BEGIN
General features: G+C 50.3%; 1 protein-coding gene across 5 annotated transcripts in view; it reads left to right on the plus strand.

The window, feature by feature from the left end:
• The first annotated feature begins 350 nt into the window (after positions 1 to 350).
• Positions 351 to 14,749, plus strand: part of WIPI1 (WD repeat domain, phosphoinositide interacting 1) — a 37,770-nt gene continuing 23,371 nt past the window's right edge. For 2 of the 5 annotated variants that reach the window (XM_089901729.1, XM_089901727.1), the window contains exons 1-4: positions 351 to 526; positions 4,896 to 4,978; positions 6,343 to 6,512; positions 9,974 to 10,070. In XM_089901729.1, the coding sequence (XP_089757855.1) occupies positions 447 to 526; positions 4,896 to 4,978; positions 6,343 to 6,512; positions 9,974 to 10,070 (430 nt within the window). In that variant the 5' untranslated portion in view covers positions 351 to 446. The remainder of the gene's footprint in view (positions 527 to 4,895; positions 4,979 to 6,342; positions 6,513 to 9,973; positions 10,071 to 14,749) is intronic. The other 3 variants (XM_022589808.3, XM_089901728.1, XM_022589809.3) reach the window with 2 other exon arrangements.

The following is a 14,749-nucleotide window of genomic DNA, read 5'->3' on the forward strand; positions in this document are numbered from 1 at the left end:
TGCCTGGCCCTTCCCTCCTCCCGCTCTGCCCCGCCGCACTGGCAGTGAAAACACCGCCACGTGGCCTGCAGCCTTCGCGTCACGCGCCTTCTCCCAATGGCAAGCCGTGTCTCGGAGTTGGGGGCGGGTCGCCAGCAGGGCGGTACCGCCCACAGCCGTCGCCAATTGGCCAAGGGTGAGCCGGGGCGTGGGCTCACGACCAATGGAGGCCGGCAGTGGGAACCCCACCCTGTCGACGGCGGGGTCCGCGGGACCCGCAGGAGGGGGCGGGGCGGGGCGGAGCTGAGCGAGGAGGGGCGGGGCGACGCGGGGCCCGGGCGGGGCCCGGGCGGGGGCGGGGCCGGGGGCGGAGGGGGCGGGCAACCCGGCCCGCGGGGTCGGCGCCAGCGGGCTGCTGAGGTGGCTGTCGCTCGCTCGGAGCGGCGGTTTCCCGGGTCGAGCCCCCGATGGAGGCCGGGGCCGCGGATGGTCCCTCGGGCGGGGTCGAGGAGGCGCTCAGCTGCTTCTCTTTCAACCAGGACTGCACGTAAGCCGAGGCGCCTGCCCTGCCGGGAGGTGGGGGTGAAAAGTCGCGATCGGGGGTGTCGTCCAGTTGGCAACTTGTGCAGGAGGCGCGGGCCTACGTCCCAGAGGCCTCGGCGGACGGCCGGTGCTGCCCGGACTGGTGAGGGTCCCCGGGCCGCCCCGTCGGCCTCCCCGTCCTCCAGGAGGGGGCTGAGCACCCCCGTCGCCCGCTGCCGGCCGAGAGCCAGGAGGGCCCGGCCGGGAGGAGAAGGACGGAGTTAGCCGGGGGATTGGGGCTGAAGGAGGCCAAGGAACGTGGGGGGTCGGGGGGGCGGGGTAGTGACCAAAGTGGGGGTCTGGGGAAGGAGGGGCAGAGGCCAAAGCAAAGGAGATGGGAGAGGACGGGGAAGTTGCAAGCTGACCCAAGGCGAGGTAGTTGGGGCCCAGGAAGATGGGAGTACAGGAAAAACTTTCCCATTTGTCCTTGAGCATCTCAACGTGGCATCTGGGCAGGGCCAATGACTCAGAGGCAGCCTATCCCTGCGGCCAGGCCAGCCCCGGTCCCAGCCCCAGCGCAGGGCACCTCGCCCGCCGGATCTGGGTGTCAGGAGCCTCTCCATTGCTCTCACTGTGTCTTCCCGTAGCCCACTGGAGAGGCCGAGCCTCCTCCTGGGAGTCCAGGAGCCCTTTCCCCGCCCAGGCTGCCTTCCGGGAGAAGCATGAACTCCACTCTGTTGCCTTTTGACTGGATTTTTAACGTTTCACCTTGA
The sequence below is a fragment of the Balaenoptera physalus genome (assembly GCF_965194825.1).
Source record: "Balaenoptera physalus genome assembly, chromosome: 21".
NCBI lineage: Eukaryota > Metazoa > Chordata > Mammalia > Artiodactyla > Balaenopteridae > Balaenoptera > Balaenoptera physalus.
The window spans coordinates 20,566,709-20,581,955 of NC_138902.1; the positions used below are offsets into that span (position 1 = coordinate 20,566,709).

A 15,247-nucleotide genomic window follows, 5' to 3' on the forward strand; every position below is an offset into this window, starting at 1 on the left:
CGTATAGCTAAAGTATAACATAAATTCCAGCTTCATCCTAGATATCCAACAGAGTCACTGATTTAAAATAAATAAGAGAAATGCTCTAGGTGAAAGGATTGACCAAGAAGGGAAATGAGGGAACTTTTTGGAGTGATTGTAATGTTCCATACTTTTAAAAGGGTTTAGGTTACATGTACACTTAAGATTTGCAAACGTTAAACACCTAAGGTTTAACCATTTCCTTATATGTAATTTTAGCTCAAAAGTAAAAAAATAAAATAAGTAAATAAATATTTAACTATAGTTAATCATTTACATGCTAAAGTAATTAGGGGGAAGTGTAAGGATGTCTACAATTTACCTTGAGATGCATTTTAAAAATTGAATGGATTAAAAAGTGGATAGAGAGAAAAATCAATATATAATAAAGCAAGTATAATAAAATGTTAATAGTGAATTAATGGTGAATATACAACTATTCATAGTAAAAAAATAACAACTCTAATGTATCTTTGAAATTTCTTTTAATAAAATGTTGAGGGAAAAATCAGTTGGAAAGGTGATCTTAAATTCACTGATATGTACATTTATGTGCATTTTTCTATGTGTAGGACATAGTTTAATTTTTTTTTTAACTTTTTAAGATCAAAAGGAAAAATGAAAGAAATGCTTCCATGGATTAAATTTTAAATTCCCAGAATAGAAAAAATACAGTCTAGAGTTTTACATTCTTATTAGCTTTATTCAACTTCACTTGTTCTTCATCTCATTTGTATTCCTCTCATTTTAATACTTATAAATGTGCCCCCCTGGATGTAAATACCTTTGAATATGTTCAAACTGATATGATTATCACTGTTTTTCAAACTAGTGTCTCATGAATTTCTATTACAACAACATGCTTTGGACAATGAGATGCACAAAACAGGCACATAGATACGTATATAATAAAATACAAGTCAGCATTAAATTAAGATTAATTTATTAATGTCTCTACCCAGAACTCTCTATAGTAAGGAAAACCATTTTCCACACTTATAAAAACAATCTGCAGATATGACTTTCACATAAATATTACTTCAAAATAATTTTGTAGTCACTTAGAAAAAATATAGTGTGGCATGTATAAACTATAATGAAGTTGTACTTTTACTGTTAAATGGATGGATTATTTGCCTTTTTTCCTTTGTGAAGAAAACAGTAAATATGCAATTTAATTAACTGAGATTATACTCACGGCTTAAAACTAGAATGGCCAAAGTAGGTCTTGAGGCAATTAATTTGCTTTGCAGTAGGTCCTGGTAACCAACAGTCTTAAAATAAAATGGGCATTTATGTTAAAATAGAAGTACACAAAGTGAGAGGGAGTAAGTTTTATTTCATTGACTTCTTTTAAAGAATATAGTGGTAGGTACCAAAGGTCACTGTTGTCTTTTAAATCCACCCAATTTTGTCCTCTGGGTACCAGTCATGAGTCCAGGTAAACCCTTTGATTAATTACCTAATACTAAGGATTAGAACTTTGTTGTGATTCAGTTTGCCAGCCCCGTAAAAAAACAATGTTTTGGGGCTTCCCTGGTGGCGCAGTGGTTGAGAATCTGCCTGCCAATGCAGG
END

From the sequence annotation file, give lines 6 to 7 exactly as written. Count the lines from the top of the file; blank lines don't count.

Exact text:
TGCCTGGCCCTTCCCTCCTCCCGCTCTGCCCCGCCGCACTGGCAGTGAAAACACCGCCACGTGGCCTGCAGCCTTCGCGTCACGCGCCTTCTCCCAATGGCAAGCCGTGTCTCGGAGTTGGGGGCGGGTCGCCAGCAGGGCGGTACCGCCCACAGCCGTCGCCAATTGGCCAAGGGTGAGCCGGGGCGTGGGCTCACGACCAATGGAGGCCGGCAGTGGGAACCCCACCCTGTCGACGGCGGGGTCCGCGGGACCCGCAGGAGGGGGCGGGGCGGGGCGGAGCTGAGCGAGGAGGGGCGGGGCGACGCGGGGCCCGGGCGGGGCCCGGGCGGGGGCGGGGCCGGGGGCGGAGGGGGCGGGCAACCCGGCCCGCGGGGTCGGCGCCAGCGGGCTGCTGAGGTGGCTGTCGCTCGCTCGGAGCGGCGGTTTCCCGGGTCGAGCCCCCGATGGAGGCCGGGGCCGCGGATGGTCCCTCGGGCGGGGTCGAGGAGGCGCTCAGCTGCTTCTCTTTCAACCAGGACTGCACGTAAGCCGAGGCGCCTGCCCTGCCGGGAGGTGGGGGTGAAAAGTCGCGATCGGGGGTGTCGTCCAGTTGGCAACTTGTGCAGGAGGCGCGGGCCTACGTCCCAGAGGCCTCGGCGGACGGCCGGTGCTGCCCGGACTGGTGAGGGTCCCCGGGCCGCCCCGTCGGCCTCCCCGTCCTCCAGGAGGGGGCTGAGCACCCCCGTCGCCCGCTGCCGGCCGAGAGCCAGGAGGGCCCGGCCGGGAGGAGAAGGACGGAGTTAGCCGGGGGATTGGGGCTGAAGGAGGCCAAGGAACGTGGGGGGTCGGGGGGGCGGGGTAGTGACCAAAGTGGGGGTCTGGGGAAGGAGGGGCAGAGGCCAAAGCAAAGGAGATGGGAGAGGACGGGGAAGTTGCAAGCTGACCCAAGGCGAGGTAGTTGGGGCCCAGGAAGATGGGAGTACAGGAAAAACTTTCCCATTTGTCCTTGAGCATCTCAACGTGGCATCTGGGCAGGGCCAATGACTCAGAGGCAGCCTATCCCTGCGGCCAGGCCAGCCCCGGTCCCAGCCCCAGCGCAGGGCACCTCGCCCGCCGGATCTGGGTGTCAGGAGCCTCTCCATTGCTCTCACTGTGTCTTCCCGTAGCCCACTGGAGAGGCCGAGCCTCCTCCTGGGAGTCCAGGAGCCCTTTCCCCGCCCAGGCTGCCTTCCGGGAGAAGCATGAACTCCACTCTGTTGCCTTTTGACTGGATTTTTAACGTTTCACCTTGA
The sequence below is a fragment of the Balaenoptera physalus genome (assembly GCF_965194825.1).